Return to Genre? Beware Misleading Signs

by Simon Warner

23 March 2005


Popular music’s shelves are stacked high with genres, those stylistic forms which act as both marketing tool and reassuring method for consumers to make sense of it all. The last century has seen dozen upon dozens of musical categories and sub-categories accumulate as new hybrids — blues and jazz, country and reggae — have not only made their mark but also forged incestuous relationships to spawn rock’n'roll and heavy metal, jazz funk and ska punk, to name just a small gathering of their many offspring.

But it is a little surprising how rarely bands wear their generic influences on their sleeve, actually crediting a style in their name. Maybe the nature of pop, maybe the nature of much art, is that creatives are not that keen to declare their hand, reveal their sources, display their artistic genealogy because, after all, most music-makers are anxious to present themselves as originals, as trail-blazers, as mold-breakers, not pale imitations of a golden past.

Yet on occasions, groups do doff their cap to the layers of musical sediment that have piled up over the decades and incorporate those traditions into their stage identities. Last month, I considered the bands who had adopted and adapted musical heroes as sources for their names. This time I’d like to draw attention to those who have, self-reflexively, name-checked that proliferating range of popular styles, either with reverence or with irony.

I first thought about this maybe 10 years or more ago. I was writing a piece on genre-bending, examining acts who adopted stage titles that were quite misleading or confusing. No band better demonstrated this than the Pop Group, a gang of jagged, dissonant noise-makers from Bristol in the West of England. This new wave combo from the end of the 1970s were as far from general notions of pop — melodic, catchy, inoffensive — as you’d ever find, delivering instead slabs of dense punk funk that came replete with some of the more radical political messages of a subversive time.

Almost as disquieting are Daft Punk, that slick and slippery Parisian duo who take their blender to a cocktail of musical spirits — disco, electro, synth-pop and rock — but hardly include the spikier traits of punk in their sound. Their eclectic, hard-to-define repertoire prompted a Melody Maker journalist to describe early releases by the pair as “daft punk” and the title stuck.

More usefully descriptive were the Bluesbreakers, John Mayall’s 1960s combo who spearheaded the British blues boom and included Eric Clapton, Peter Green and a galaxy of other young stars-to-be in their midst. Yet the Moody Blues - whose initials originally credited a famous Birmingham brewery called Mitchell & Butler - incorporated little genuine blues in their portfolio and the Blues Brothers — that highly successful Belushi/Aykroyd-led combination — might have been more accurately dubbed the Soul Brothers or the R&B Brothers.

Other acts have employed their chosen musical metier as a clear-cut banner heading. The extraordinary Funkadelic could hardly have been more aptly christened, marrying the James Brown basslines with deliciously intricate acid guitar licks, while Defunkt, Joe Bowie’s potent vehicle, punned cleverly but also breathed potent life into that particular genre.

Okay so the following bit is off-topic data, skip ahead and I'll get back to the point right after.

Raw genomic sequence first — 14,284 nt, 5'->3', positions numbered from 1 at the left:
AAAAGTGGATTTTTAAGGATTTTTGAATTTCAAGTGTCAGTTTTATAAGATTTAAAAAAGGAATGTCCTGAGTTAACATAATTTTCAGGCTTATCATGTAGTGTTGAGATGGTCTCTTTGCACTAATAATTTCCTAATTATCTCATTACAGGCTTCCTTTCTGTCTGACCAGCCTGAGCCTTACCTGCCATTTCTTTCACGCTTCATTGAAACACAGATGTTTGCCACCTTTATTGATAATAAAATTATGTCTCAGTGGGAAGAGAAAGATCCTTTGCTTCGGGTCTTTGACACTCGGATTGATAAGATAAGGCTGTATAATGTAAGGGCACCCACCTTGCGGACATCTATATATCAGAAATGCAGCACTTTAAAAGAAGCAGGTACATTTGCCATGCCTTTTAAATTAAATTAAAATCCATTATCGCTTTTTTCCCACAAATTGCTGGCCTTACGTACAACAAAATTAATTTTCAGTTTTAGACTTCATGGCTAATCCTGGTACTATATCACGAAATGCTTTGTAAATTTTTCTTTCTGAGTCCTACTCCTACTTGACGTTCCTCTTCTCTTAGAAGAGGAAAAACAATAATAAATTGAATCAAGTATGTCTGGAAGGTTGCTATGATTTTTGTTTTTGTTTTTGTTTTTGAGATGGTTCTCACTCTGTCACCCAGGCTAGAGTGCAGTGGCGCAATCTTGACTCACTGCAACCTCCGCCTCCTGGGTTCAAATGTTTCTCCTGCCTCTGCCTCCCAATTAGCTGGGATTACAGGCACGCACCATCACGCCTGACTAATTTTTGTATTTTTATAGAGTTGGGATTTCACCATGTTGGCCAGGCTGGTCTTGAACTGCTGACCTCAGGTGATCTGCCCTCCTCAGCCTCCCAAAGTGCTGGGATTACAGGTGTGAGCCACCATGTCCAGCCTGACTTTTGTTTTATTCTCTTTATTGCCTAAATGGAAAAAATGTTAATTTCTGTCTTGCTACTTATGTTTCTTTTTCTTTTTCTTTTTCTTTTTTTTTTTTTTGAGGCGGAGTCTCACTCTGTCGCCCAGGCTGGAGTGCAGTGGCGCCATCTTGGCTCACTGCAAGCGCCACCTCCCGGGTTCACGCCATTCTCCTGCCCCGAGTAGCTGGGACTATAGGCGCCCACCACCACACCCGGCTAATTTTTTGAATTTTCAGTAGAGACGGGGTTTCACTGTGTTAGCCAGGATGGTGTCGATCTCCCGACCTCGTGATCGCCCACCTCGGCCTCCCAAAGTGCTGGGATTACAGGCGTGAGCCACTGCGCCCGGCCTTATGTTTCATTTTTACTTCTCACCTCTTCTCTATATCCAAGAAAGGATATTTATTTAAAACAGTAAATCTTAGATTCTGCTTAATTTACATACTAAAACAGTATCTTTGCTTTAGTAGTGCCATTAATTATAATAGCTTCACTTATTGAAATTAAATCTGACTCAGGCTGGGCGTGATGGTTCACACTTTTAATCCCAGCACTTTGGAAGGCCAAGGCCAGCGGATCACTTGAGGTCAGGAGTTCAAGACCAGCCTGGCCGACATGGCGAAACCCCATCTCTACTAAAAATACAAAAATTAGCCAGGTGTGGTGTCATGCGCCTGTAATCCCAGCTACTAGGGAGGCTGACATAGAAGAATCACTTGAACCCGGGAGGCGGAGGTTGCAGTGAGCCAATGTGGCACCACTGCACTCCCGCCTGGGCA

Even the biggest band of all played games with their name that hinted, somewhat ambiguously, at their stylistic roots. The Beatles had been the Silver Beetles but they abbreviated then added a twist, a move that has raised some debate in subsequent decades. Was the new spelling simply a reference to beat, a British brand of rock’n'roll which Liverpool was forging at the start of the 1960s, or did it credit the Beat writers, a claim that poet Royston Ellis, a friend of Lennon’s, later proposed.

Heavy rock has been the source for a number of groups, with Metallica perhaps the clearest example. We might also mention a much more obscure British band, the Heavy Metal Kids, and, in a roundabout way, Hanoi Rocks also paid tribute to the very music they performed.

But for every band which explicity trails a particular sound, there’s an act that is more likely to throw us off the scent. De La Soul were hardly soul brothers, Electronic were more new wave or indie than electro or electronica, Be-Bop DeLuxe were more glam and glitter than Charlie Parker clones and the Electric Light Orchestra may have passingly acknowledged a string section but they remained a pop group rather than a dance band.

Meanwhile, Roxy Music, who may well have been playing teasingly with the word rock, did so in a most irreverent fashion, producing a sound that was both highly theatrical and retro-futurist, very little to do with rock’n'roll as we knew it.

Johnny Hates Jazz, English popsters from the 1980s, didn’t mince their words but the Go Gos, emerging at a time when Washington was offering go go as a potential rival to New York’s hip hop, harked back to an earlier term for disco dancers rather than referencing that short-lived capital craze, while more recent chart visitors such as Dub Star had more to do with club culture than any Jamaican record production techniques.

In short, bands will go anywhere and everywhere to choose a distinctive name. But they infrequently select a title with a distinctly musical ring and, evidence suggests, that when they do, they’re just as likely to be leading us up a false trail as transparently advertising their true wares. In the competitive field of popular music, a little deception, it appears, can add to the mystery. And a name that hides your true face isn’t necessarily a hindrance.

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